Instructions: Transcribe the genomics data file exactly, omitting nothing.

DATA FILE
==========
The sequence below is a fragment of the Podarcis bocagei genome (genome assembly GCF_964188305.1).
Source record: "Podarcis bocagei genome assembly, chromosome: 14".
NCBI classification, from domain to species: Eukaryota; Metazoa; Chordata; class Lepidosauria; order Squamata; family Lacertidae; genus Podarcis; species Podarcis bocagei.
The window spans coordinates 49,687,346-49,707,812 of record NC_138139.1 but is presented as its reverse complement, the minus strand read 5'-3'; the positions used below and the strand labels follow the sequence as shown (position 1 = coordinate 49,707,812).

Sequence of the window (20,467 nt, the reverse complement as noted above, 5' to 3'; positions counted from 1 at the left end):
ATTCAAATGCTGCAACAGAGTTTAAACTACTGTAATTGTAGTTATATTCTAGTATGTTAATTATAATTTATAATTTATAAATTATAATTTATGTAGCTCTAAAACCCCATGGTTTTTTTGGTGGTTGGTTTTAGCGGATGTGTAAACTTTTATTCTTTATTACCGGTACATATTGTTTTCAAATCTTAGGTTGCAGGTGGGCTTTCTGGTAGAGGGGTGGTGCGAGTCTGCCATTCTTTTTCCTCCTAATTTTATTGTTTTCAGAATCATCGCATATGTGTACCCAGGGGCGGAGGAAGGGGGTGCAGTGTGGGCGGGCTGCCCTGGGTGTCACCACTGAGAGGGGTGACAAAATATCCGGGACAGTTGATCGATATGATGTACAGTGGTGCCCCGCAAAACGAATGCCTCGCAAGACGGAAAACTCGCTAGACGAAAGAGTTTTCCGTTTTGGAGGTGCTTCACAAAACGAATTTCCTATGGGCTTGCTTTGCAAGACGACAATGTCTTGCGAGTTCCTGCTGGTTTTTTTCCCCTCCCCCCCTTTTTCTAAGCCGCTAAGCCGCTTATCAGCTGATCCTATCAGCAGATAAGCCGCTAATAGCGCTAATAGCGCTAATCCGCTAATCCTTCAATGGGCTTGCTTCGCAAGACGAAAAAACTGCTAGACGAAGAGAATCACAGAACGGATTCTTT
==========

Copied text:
The sequence below is a fragment of the Podarcis bocagei genome (genome assembly GCF_964188305.1).
Source record: "Podarcis bocagei genome assembly, chromosome: 14".
NCBI classification, from domain to species: Eukaryota; Metazoa; Chordata; class Lepidosauria; order Squamata; family Lacertidae; genus Podarcis; species Podarcis bocagei.
The window spans coordinates 49,687,346-49,707,812 of record NC_138139.1 but is presented as its reverse complement, the minus strand read 5'-3'; the positions used below and the strand labels follow the sequence as shown (position 1 = coordinate 49,707,812).

Sequence of the window (20,467 nt, the reverse complement as noted above, 5' to 3'; positions counted from 1 at the left end):
ATTCAAATGCTGCAACAGAGTTTAAACTACTGTAATTGTAGTTATATTCTAGTATGTTAATTATAATTTATAATTTATAAATTATAATTTATGTAGCTCTAAAACCCCATGGTTTTTTTGGTGGTTGGTTTTAGCGGATGTGTAAACTTTTATTCTTTATTACCGGTACATATTGTTTTCAAATCTTAGGTTGCAGGTGGGCTTTCTGGTAGAGGGGTGGTGCGAGTCTGCCATTCTTTTTCCTCCTAATTTTATTGTTTTCAGAATCATCGCATATGTGTACCCAGGGGCGGAGGAAGGGGGTGCAGTGTGGGCGGGCTGCCCTGGGTGTCACCACTGAGAGGGGTGACAAAATATCCGGGACAGTTGATCGATATGATGTACAGTGGTGCCCCGCAAAACGAATGCCTCGCAAGACGGAAAACTCGCTAGACGAAAGAGTTTTCCGTTTTGGAGGTGCTTCACAAAACGAATTTCCTATGGGCTTGCTTTGCAAGACGACAATGTCTTGCGAGTTCCTGCTGGTTTTTTTCCCCTCCCCCCCTTTTTCTAAGCCGCTAAGCCGCTTATCAGCTGATCCTATCAGCAGATAAGCCGCTAATAGCGCTAATAGCGCTAATCCGCTAATCCTTCAATGGGCTTGCTTCGCAAGACGAAAAAACTGCTAGACGAAGAGAATCACAGAACGGATTCTTT